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WHO is investigating Indian cough syrups in connection with the deaths of 66 children in The Gambia

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The syrups contain unacceptable amounts of diethylene glycol and ethylene glycol

The World Health Organization (WHO) has issued a warning about four cough and cold syrups made by the Indian company Maiden Pharmaceuticals as they may be linked to 66 child deaths in Gambia.



WHO Director General Tedros Adhanom Ghebreyesus emphasized at a press conference that WHO is conducting an investigation with the company and the competent authorities in India.

“To date, the said manufacturer has not provided the WHO with guarantees about the safety and quality of these products,” the organization wrote in a warning, adding that laboratory analyzes of product samples confirmed that they contained unacceptable amounts of diethylene glycol and ethylene glycol.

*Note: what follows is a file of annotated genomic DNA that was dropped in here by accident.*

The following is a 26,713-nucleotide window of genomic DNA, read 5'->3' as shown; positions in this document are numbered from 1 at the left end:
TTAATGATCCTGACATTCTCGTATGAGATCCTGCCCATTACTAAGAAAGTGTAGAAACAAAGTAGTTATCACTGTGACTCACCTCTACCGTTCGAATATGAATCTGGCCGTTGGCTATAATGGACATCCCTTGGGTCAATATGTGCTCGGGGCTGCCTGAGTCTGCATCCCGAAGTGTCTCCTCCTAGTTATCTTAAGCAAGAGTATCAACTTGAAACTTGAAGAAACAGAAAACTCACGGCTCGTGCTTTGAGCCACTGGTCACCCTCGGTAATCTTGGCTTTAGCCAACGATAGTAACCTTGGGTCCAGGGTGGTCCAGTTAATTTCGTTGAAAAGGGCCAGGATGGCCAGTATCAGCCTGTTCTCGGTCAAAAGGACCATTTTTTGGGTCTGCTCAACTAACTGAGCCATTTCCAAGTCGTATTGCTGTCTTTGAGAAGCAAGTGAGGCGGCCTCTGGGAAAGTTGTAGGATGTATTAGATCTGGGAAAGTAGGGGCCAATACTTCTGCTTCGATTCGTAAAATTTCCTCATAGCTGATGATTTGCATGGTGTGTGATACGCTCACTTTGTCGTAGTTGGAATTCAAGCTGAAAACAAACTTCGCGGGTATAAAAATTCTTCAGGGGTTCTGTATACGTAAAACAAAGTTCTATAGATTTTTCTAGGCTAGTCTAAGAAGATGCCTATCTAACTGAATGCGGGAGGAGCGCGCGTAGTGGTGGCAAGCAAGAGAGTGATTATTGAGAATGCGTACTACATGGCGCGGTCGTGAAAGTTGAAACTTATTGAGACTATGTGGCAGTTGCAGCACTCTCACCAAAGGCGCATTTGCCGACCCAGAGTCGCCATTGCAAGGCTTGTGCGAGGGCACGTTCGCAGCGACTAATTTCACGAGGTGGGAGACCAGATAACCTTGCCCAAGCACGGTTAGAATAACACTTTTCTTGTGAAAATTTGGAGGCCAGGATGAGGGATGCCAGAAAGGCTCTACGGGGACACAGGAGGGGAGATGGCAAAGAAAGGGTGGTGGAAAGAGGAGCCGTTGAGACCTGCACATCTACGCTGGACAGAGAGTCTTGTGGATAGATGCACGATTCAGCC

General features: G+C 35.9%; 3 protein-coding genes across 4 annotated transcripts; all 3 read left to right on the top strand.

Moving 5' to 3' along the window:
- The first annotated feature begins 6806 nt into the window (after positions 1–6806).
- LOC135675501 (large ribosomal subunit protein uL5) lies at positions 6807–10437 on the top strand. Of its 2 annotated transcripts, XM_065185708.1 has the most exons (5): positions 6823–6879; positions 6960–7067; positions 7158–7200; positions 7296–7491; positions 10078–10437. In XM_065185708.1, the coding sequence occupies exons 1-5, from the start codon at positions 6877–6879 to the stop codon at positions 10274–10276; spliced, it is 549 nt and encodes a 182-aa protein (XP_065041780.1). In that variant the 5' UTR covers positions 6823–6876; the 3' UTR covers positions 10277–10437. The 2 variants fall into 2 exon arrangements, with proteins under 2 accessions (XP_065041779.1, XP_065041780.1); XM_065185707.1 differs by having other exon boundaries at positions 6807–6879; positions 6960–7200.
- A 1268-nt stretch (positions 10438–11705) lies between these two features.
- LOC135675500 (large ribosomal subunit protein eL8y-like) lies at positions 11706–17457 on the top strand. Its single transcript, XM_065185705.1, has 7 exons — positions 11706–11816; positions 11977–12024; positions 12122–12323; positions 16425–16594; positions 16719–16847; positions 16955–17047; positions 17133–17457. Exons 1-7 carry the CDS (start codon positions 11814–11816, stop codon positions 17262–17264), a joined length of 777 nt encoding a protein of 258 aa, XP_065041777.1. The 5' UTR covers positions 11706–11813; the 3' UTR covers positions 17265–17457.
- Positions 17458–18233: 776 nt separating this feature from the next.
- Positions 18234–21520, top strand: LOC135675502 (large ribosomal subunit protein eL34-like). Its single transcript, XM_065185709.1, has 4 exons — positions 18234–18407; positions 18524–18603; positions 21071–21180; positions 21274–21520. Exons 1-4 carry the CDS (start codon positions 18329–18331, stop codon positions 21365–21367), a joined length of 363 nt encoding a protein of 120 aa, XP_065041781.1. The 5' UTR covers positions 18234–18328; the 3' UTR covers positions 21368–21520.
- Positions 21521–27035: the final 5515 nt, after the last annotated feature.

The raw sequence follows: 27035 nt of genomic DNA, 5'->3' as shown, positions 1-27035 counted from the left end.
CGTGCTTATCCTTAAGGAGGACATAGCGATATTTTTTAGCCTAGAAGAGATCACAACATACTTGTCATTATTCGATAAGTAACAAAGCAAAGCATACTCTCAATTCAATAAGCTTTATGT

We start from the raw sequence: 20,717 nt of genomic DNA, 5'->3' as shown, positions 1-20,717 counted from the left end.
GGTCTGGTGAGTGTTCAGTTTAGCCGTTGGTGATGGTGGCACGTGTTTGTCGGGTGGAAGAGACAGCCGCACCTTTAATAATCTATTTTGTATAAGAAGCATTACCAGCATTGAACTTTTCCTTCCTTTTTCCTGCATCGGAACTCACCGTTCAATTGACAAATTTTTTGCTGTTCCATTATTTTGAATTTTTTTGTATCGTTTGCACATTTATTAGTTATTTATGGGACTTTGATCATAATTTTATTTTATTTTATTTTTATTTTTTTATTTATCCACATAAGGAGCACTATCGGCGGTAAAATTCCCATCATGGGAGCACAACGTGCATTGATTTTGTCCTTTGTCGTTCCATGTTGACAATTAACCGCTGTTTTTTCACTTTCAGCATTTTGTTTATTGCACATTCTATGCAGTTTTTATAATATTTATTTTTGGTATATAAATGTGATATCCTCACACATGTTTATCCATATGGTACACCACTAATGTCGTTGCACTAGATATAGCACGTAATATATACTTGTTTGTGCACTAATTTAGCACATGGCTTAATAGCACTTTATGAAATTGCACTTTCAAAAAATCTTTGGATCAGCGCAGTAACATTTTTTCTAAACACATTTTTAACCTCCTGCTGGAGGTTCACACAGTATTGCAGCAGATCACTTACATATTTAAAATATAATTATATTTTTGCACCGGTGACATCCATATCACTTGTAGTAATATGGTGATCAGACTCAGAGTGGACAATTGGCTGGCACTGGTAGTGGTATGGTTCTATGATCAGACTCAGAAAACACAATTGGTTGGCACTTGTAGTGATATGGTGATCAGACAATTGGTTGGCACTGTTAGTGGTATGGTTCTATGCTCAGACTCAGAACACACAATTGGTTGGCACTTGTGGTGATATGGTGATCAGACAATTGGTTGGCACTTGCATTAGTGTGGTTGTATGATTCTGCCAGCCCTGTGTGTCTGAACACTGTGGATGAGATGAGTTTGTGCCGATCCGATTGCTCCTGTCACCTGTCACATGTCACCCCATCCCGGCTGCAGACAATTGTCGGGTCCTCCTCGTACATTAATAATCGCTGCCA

The listed substances are toxic to humans and can be fatal. Among other things, they can cause abdominal pain, vomiting, diarrhea, headache, altered mental status, and acute kidney injury, which can lead to death.

The WHO said information it received from India’s Central Drug Standards Organization showed that the manufacturer supplied the contaminated drugs only to The Gambia.

“However, the supply of these products through unofficial or unregulated markets to other African countries cannot be ruled out. Also, the manufacturer could use the same contaminated substance in other products and distribute them locally or export them, so global exposure is possible,” they added at WHO.

At the same time, Adhanom Ghebreyesus called on all countries to work to detect and remove these products from circulation in order to prevent further harm to patients.

Source: Rtvslo

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